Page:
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In a couple well received answers to a recent question it is suggested that sliding on the road is an important consideration for helmets.

A number of children's helmets now are available with spikes or ears or fins that would seem to have a meaningful impact of the ability to slide.

Are these helmets less safe?

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    On a mass(of head) vs thickness (of helmet foam) comparison, children's helmets are probably better than adult helmets for protecting against still/slow fall-over impacts. I've rarely seen a kid go 30 speed. – Criggie Aug 28 '17 at 20:22
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    As always, safety is not an absolute or easily measure thing. If a child wears a helmet because of the additional bling, the helmet is safer. – mattnz Aug 28 '17 at 21:23
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They are probably as safe as any other children helmets.

When buying, check if they are certified by local certification agencies

See this : http://www.bhsi.org/standard.htm

  • Standards compliance is a good place to start, but that seems to focus on impact and say nothing about a test of sliding or neck protection. If no real research supports the other question's answers I suppose this is the best that can be said. – user30065 Aug 28 '17 at 19:11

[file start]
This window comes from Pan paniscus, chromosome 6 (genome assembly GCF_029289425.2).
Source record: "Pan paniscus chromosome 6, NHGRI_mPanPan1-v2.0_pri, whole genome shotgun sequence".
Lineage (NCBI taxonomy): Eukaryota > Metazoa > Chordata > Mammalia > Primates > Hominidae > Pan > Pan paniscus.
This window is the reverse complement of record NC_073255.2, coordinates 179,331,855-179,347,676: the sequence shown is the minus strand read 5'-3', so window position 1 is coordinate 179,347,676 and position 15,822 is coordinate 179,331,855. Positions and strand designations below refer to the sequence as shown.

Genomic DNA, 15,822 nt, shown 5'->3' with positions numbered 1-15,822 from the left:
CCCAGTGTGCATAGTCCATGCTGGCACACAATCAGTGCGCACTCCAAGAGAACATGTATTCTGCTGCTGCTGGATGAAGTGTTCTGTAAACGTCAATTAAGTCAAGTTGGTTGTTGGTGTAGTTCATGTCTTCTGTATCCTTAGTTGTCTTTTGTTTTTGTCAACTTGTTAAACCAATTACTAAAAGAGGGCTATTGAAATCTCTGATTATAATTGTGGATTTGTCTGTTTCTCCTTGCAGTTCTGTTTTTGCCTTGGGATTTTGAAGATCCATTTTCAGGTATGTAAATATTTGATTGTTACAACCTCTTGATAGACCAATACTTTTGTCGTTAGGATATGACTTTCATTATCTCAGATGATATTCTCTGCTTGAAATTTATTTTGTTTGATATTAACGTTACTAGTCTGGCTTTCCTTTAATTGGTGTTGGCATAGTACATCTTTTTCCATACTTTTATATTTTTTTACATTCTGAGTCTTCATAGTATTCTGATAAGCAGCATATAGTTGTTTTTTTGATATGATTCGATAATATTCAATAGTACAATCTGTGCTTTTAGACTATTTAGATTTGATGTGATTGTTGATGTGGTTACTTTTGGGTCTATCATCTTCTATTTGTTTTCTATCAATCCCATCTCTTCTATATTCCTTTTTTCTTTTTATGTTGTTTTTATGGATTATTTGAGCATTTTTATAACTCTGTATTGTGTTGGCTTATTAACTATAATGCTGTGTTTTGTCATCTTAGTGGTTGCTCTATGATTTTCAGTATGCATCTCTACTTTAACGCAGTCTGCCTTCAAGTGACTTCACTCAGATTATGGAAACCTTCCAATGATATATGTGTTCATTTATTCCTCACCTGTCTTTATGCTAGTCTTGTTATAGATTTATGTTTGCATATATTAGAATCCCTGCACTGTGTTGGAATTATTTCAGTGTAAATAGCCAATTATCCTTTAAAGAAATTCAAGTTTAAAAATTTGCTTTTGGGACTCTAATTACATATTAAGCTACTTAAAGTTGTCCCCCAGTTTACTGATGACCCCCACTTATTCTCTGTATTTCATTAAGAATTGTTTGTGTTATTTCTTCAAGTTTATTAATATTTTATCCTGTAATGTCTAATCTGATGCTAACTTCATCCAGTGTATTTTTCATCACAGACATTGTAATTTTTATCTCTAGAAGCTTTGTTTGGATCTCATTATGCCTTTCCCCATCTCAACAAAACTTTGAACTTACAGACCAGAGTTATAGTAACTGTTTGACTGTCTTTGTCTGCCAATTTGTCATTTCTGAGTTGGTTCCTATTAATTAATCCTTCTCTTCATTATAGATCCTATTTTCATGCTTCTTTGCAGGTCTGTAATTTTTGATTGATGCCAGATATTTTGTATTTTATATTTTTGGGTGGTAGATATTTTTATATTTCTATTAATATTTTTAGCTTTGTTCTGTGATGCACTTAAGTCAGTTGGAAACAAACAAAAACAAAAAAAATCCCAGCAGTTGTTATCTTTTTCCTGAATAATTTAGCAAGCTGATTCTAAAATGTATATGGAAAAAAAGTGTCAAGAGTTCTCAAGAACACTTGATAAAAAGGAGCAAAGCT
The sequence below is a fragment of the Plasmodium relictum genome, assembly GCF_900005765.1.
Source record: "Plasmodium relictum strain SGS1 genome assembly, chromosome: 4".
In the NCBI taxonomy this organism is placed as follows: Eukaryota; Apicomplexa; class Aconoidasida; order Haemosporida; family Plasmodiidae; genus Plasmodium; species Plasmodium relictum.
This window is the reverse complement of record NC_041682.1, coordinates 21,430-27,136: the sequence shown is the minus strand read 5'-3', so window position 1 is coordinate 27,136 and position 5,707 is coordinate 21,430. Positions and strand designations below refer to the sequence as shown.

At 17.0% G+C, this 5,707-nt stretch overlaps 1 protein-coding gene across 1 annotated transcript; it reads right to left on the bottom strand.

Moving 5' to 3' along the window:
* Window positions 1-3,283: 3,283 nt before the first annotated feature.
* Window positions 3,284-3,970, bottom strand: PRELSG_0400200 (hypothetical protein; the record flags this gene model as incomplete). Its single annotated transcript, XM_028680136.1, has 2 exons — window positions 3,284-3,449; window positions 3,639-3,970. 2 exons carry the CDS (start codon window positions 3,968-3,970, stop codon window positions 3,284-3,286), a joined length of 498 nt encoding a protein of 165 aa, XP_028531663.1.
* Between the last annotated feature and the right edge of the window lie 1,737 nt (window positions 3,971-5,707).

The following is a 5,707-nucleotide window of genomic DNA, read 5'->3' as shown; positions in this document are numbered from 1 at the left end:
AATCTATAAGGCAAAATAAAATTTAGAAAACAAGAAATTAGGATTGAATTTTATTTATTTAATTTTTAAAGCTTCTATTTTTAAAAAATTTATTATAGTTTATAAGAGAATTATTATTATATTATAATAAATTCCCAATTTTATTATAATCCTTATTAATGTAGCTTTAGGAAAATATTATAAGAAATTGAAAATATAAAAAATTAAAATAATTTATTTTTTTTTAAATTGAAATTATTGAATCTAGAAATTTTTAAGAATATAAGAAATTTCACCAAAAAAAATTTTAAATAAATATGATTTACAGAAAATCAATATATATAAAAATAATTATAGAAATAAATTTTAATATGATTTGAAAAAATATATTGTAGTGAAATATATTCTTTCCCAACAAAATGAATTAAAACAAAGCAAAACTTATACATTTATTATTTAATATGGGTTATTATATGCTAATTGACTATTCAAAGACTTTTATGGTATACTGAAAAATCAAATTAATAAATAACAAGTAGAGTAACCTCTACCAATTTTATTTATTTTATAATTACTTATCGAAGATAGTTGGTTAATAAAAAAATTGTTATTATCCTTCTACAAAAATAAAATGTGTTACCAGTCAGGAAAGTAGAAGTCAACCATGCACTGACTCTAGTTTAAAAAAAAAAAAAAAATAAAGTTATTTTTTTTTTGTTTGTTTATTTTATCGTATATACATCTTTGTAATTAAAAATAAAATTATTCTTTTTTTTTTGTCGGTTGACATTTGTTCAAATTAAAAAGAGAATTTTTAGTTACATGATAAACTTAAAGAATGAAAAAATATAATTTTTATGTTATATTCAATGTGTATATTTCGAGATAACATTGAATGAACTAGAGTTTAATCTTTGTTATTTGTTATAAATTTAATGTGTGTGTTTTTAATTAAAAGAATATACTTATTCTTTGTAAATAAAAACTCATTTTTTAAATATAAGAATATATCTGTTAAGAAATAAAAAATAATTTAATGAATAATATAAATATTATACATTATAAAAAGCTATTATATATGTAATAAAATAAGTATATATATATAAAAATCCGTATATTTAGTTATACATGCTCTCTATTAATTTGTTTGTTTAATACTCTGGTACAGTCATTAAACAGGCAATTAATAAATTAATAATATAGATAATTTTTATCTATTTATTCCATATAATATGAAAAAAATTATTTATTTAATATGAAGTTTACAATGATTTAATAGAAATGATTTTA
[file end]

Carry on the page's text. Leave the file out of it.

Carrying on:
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Sad to say, I think with children the main injury mechanisms are falling off their bike at low speed or getting hit by a car. Both are blunt force trauma that the helmet can mitigate with little sliding.

Contrast against a road or mountain bike going downhill at 50 kph and wiping out at a corner.

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    This is what I suspected. Different threats or kids not being expected to have the speed for sliding to matter, but I would like some evidence. – user30065 Aug 28 '17 at 18:58
  • It is also important to put the helmet on correctly. Quite often you'll see children (but also adults) with helmet straps that are too loose. And then there are those who wear it too far back on the head. – Carel Aug 29 '17 at 16:02
  • Yes, many times unstrapped all together. The new helmets with magnetic straps are wonderful, you just bring the two sides close by and they snap together. You can even do it one handed, which is great for kids and adults alike. – RoboKaren Aug 29 '17 at 17:07
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just from personal experience from looking at childrens helmets I can tell you that a lot of childrens helmets with ears/spikes or fins have them mounted very high up on the helmet, often near or at the top. Which should not have a meaningful impact on the child's ability to slide as these protrusions from the helmet are likely to never make contact with the ground.

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